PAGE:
I’m a fabulist.
I pretend this is my confession, but I’m saying these words to someone who doesn’t even know the word, if the blank look on her face is anything to go by. She’s smiling in a sort of vague way, as if unsure whether she ought to be complimenting or scorning me, and I’m half-tempted to explain the word properly to her. No, I decide against it swiftly, there’s no need. She’ll only use it to fuel something that she wants to believe.
Story-teller, I clarify. Sip my coffee and leave it at that.
There’s no use telling her that this word would be more suited to someone who creates wild, fantastic stories and embellishes them almost past the point of belief.
It’s only a fool who would believe some of what I tell them; I consider it a kind of litmus test to throw in details that hover on the edge of being ridiculous, and a test of confrontation to see if they’d call me out on it. Most of the time, they never do pick up on it and that makes it even rarer when they do say something.
Somewhere along the way I took to biting back the truth, crushing it like a bitter tablet between sharp teeth and drawing breath to create a story I could get lost in. A standard supermarket trip became a shopping expedition, preferably in rough weather conditions and usually involving some interesting encounter with some dull person; weaving the details together just so came together easily, slipping from lipsticked-mouth and accompanied by heavily-made-up eyes playing the twin parts of accentuation and emphasis.
Maybe that’s what drew people to me: the fact that there was never a short conversation because sitting down with me inevitably meant sitting down to story-time, something where the mundane became slightly less so and they didn’t have to think about their own worries for ten minutes. Over time, I became an actress, learning to stay totally deadpan to deliver a punchline or how the slightest flutter of my eyes could be a yes or no, confirming or negating the littlest detail.
I told stories with my body too, unable to simply sit still while I chattered on. I learned to mirror someone’s body language, learned to read them and talk with my hands while I shifted around as though restless, as though I could take or leave the story at will.
(I never could, of course; stories were meant to be finished)
So I held back the plain truths and dressed them up in half-truths and outright falsehood, much like decorating a canvas in paints and jewels and ribbons.
(Later, I taught myself to do the same with myself, adorning myself with various cosmetics and unusual new clothes, a facade hiding all the dullness I perceived to need to be hidden. It became ritual to apply the makeup and decoration in the morning before I even walked out the door, so that I would be a series of falsehoods telling a series of falsehoods;)
and this is how I became a fabulist and a fable.
They spoke of me in low tones, side-glancing at me alone on a tall cafe-style stool and bedecked in the day’s costume, no doubt some new dress that was picked for its ability to both display and hide.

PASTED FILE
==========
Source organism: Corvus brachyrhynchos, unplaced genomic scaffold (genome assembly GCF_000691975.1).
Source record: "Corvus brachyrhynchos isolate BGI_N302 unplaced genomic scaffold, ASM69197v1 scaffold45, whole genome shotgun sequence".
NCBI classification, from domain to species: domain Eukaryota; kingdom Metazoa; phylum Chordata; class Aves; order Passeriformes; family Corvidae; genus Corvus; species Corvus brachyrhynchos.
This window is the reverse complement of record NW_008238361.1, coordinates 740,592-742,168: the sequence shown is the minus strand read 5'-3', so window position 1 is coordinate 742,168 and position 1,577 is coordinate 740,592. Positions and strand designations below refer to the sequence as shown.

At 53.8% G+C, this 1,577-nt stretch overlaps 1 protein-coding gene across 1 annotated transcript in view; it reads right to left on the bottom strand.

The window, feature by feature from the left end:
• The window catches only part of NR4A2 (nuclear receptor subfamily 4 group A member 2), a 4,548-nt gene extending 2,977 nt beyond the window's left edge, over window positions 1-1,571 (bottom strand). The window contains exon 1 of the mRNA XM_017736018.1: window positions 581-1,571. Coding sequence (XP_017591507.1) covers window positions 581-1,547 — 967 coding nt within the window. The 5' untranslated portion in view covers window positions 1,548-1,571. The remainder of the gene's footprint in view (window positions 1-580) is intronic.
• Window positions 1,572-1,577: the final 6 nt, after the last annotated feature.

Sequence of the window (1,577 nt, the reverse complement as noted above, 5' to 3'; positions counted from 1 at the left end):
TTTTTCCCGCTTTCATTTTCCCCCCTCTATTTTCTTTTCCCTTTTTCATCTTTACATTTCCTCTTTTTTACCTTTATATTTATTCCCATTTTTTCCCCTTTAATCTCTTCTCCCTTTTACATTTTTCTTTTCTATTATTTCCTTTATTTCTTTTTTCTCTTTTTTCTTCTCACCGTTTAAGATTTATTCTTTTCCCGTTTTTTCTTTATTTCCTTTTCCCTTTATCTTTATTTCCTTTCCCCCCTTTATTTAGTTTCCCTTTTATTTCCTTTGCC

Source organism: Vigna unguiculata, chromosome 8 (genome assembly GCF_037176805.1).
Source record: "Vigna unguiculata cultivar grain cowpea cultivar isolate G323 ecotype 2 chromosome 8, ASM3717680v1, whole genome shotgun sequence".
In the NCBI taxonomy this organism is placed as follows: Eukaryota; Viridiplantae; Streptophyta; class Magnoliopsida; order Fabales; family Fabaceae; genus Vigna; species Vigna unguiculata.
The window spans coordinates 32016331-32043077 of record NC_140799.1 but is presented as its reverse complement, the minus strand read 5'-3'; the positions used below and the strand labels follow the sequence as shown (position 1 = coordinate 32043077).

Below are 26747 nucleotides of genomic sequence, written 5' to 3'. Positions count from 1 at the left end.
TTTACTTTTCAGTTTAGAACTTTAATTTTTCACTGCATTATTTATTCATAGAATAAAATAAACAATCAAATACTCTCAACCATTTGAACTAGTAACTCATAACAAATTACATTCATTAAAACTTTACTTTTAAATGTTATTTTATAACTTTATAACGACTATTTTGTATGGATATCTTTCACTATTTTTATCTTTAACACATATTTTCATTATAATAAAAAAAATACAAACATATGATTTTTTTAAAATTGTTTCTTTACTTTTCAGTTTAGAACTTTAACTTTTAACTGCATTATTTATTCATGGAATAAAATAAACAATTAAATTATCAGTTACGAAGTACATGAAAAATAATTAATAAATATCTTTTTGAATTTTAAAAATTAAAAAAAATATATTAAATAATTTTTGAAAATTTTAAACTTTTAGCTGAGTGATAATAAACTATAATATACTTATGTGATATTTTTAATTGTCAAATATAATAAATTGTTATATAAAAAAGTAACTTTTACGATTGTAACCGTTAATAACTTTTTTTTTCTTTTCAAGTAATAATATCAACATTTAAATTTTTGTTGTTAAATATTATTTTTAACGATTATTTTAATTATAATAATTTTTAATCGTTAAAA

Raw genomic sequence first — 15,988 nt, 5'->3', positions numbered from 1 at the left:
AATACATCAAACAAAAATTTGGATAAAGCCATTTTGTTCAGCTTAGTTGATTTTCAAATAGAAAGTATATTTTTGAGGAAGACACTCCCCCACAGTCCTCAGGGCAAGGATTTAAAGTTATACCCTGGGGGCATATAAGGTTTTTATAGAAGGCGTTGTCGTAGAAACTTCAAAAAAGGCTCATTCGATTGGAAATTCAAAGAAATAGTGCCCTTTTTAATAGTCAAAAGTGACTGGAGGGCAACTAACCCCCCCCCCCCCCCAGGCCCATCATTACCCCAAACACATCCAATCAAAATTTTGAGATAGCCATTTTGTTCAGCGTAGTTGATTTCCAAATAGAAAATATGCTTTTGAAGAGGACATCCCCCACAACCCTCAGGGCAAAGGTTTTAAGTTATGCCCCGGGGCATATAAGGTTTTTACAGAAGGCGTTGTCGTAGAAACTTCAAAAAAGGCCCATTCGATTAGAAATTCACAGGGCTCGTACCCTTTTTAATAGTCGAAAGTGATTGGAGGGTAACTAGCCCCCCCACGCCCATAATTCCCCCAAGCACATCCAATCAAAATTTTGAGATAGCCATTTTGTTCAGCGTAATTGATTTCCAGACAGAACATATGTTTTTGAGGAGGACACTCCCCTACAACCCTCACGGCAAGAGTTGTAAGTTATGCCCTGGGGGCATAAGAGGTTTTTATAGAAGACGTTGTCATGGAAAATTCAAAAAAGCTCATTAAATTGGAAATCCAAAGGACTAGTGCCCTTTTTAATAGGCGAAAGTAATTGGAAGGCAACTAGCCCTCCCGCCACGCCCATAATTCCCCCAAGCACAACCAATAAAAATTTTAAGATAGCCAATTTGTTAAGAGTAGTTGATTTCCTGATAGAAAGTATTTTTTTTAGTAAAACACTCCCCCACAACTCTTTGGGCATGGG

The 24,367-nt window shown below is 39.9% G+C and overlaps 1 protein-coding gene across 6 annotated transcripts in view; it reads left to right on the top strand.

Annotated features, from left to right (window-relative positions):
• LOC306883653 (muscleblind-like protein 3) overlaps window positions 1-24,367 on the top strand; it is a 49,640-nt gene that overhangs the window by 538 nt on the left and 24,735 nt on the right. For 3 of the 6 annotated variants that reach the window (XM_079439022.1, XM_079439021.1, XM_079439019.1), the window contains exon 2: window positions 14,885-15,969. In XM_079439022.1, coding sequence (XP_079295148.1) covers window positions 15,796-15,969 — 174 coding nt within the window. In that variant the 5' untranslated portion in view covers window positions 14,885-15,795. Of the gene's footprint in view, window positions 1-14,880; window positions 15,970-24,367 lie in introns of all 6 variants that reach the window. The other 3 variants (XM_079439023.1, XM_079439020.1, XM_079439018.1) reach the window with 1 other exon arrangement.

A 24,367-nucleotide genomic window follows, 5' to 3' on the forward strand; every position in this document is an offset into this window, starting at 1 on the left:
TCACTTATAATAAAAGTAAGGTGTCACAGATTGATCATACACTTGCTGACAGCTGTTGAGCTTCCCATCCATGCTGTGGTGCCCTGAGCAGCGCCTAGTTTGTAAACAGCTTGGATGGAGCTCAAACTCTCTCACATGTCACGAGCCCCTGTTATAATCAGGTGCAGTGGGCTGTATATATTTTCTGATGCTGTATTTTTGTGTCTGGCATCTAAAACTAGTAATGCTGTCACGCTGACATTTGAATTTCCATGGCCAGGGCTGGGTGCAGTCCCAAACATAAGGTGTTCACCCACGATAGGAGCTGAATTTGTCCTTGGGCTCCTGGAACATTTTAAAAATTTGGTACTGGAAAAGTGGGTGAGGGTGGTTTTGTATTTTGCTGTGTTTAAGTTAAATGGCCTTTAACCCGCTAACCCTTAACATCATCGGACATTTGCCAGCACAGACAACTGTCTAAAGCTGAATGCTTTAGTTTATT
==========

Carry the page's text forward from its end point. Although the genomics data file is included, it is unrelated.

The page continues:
I wore cowardice like a secret-society badge, pinned to lapels and hooked into necklaces and strung on chains haphazardly looped around a wrist, pretended to be brave and bold. They all bought it, because it was a far prettier picture than the messy shyness-awkwardness-clumsiness, and they liked pretty.
I got used to being a fable, and then it escalated to the point where I wasn’t sure if I was real or not. I spent too long being fictional and not enough time being clinical, too little time spent in the real world and too much in the thousands of worlds I was creating. My stories were no longer a selling point for others; they stopped wanting to join me in my fictional worlds when they saw glazed eyes and the occasional silent lip-movement, as though there was a conversation inside of my head that only I could hear.
(Sometimes, it was music)
I drank too much coffee and read too many books, but the plotlines began to twist into a dozen familiar other sculptures before I could think what else I needed to do. Every day I worked, nine hours of decently-paid labour for the sake of rent and bills – every night there was a nagging in my head that I needed to do something.
The first weekend, the pen fit naturally in my hand. The pad of paper was thick, brand-new especially for the purpose, and I drank honey-sweetened tea while visualizing the words on the page. I had whole paragraphs laid out, it was just a matter of beginning.
I switched to coffee and turned the music down so low I could only pick up occasional words or instruments, never troubling to focus too long. There were a dozen stories immediately in my mind, ready for telling to a new audience; I rifled through and discarded each one like they were made of thin paper, dyed blue with words and bleeding ink. Picked up the pen, twirled it between my fingers thinking of a joke someone had made the other day.
I’m a fabulist, I wrote on the page. Underlined it twice, three times for an emphasis I couldn’t justify needing. Wrote it again just because I liked the way it looked. Maybe someone’d confuse it with fabulous.
The paper didn’t need my pretenses, didn’t need to see me all dressed up and half-hidden under cosmetics.
I began to write.